North America MapOn March 23, 2018, the President signed into law the “Consolidated Appropriations Act, 2018” which, in addition to authorizing certain full-year federal appropriations, also included the renewal for the Generalized System of Preferences through December 31, 2020. The Generalized System of Preferences (commonly referred to as GSP) allows duty-free entry for over 5,000 goods from a wide range of designated beneficiary countries. The program was authorized by the Trade Act of 1974 to promote economic growth in developing countries and was implemented on January 1, 1976.

Over the years, GSP has expired periodically and must be renewed by Congress in order to remain in effect. The most recent GSP reauthorization which took place in 2015, expired on December 31, 2017.  The current renewal will take effect on April 22, 2018 (30 days after enactment).

Additionally, the recent GSP reauthorization legislation allows for retroactive treatment and will apply to entries made after December 31, 2017 but before the effective date of the Act. Importers will be required to submit a refund request for entries made during the lapse period for which the appropriate special program indicator was not transmitted.  The instructions for applying for such refunds can be found here.

For additional information or questions concerning the GSP program and/or requests for refunds under the new legislation, please contact Cortney Morgan, Stephen Brophy or Robert Stang in Husch Blackwell’s International Trade and Supply Chain practice.

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Photo of Cortney Morgan Cortney Morgan

An experienced attorney in the area of international trade and supply chain issues, Cortney advises foreign and domestic clients on all aspects of international trade regulation, planning and compliance, including import (customs), export controls, economic sanctions, embargoes, international trade agreements and preference programs.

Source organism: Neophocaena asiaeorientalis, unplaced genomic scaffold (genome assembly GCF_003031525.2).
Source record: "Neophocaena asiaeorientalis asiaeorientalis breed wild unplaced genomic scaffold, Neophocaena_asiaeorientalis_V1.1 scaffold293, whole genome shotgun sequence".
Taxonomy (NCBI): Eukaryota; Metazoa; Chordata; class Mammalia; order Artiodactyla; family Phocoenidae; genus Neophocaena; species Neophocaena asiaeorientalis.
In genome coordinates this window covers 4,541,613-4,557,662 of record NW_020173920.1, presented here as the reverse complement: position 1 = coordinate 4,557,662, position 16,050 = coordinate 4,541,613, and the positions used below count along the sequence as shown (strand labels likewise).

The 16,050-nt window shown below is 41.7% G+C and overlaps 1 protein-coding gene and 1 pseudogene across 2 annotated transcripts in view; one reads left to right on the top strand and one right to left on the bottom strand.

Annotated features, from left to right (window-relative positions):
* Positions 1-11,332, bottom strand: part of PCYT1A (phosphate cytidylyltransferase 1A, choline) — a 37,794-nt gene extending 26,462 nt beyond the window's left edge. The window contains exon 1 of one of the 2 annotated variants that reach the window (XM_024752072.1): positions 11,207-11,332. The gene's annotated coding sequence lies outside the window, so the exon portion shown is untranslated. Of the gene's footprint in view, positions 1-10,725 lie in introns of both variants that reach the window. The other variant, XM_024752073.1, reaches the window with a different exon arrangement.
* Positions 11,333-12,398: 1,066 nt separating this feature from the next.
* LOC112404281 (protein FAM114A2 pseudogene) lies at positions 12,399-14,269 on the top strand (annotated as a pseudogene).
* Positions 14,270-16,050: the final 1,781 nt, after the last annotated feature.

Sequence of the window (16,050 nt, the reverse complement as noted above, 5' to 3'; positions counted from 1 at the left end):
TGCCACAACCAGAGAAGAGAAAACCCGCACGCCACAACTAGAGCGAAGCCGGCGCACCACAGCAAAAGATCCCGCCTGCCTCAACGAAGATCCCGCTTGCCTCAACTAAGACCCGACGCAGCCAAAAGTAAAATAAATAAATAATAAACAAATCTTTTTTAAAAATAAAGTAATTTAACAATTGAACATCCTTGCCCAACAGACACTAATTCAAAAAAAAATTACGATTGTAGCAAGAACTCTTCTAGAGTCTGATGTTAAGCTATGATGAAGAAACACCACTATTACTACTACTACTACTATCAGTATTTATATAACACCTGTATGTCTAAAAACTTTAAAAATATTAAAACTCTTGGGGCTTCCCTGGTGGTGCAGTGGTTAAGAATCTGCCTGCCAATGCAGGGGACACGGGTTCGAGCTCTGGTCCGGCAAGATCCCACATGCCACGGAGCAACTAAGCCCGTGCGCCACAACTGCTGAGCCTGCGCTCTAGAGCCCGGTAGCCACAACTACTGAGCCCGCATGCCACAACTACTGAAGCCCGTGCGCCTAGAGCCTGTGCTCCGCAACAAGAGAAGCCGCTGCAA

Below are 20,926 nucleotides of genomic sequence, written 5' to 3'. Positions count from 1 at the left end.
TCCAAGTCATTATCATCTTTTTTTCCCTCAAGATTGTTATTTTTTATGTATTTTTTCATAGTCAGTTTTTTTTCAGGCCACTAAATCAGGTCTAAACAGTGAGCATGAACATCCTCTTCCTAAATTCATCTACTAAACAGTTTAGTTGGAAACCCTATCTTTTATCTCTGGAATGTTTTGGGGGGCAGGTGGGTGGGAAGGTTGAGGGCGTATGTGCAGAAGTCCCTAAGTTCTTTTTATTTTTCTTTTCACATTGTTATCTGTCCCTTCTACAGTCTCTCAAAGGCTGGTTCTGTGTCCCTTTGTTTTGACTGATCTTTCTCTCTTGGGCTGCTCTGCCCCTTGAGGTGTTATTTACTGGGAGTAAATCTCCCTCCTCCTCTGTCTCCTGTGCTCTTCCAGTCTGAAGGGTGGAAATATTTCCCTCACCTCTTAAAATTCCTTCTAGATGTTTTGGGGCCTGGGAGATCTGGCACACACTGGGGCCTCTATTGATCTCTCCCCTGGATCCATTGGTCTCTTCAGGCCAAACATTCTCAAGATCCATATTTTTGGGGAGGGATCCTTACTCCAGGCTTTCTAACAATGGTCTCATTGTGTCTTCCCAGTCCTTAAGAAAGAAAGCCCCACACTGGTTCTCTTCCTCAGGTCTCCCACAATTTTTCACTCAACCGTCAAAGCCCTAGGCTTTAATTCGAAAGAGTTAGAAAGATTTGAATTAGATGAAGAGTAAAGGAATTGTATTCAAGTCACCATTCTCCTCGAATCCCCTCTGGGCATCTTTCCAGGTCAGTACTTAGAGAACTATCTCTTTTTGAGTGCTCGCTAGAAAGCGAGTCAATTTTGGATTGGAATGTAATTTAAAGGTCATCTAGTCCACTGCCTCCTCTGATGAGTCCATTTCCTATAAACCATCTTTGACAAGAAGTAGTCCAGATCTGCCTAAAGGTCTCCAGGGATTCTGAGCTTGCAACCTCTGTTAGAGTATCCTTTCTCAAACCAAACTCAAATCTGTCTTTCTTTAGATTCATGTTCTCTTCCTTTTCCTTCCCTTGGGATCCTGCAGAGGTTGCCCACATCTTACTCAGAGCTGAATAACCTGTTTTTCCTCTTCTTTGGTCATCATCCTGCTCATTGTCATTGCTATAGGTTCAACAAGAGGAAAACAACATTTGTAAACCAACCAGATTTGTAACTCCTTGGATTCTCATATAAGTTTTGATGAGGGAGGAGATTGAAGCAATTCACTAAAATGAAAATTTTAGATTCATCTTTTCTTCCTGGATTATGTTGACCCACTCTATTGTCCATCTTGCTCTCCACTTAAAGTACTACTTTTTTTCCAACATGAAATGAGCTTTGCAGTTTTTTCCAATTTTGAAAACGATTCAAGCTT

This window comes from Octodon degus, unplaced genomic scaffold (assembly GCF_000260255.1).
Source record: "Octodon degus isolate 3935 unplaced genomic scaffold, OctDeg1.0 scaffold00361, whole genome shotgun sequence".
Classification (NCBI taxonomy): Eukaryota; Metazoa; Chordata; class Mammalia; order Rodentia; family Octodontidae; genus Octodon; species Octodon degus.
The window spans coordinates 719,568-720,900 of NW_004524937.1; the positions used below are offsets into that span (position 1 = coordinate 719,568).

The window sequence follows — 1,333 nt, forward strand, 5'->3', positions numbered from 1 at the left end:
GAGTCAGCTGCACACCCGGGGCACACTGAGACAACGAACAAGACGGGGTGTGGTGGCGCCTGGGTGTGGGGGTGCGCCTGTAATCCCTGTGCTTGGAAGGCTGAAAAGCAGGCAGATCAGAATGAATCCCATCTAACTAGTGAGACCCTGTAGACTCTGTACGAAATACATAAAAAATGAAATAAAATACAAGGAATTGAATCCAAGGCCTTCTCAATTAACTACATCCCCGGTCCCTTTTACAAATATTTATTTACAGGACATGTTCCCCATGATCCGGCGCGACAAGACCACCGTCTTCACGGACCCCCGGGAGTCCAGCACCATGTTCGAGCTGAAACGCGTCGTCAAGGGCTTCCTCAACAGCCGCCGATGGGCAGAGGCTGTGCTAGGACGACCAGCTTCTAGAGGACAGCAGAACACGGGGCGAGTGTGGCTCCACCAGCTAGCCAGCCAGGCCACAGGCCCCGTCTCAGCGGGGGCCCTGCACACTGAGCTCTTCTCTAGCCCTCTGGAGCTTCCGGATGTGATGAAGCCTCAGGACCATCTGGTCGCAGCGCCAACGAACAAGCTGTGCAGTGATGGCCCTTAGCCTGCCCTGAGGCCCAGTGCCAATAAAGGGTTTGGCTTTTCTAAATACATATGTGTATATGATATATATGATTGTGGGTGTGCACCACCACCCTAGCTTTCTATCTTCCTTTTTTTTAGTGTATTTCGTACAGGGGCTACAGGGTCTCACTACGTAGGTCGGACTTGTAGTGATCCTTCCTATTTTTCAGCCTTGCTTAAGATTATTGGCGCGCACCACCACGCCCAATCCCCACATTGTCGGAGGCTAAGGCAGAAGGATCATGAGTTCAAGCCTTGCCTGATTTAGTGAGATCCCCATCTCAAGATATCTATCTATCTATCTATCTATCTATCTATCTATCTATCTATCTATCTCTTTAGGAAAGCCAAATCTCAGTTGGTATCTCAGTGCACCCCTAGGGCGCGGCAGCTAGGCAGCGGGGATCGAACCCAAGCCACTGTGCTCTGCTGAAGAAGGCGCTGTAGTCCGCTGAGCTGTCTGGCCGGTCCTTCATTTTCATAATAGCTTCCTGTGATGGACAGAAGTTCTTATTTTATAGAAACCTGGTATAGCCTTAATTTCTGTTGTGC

Photo of Stephen Brophy Stephen Brophy

Stephen brings more than 20 years of international trade experience to Husch Blackwell. His practice focuses on trade relief and regulation, representing clients in antidumping, countervailing duty and safeguard proceedings. He has assisted clients with these and other related matters before the U.S. Department of Commerce and U.S. International Trade Commission. Stephen is also experienced with customs issues, including tariff classification, valuation and country of origin marking matters.

Photo of Robert Stang Robert Stang

Bob focuses his practice on customs and international trade law. He brings 30 years of experience to a wide range of issues that affect inbound and outbound goods, including tariff classification, valuation, country of origin marking matters, free trade agreements, and special trade programs. He also has extensive customs compliance experience and regularly assists importers facing U.S. Customs and Border Protection (CBP) audits, penalties, seizures, redelivery notices and other agency enforcement activities. Bob works with importers and exporters proactively to achieve cost savings and structure programs that meet CBP “reasonable care” requirements. He also handles supply chain security issues, including Customs-Trade Partnership Against Terrorism (C-TPAT) enrollment, verification and annual reviews.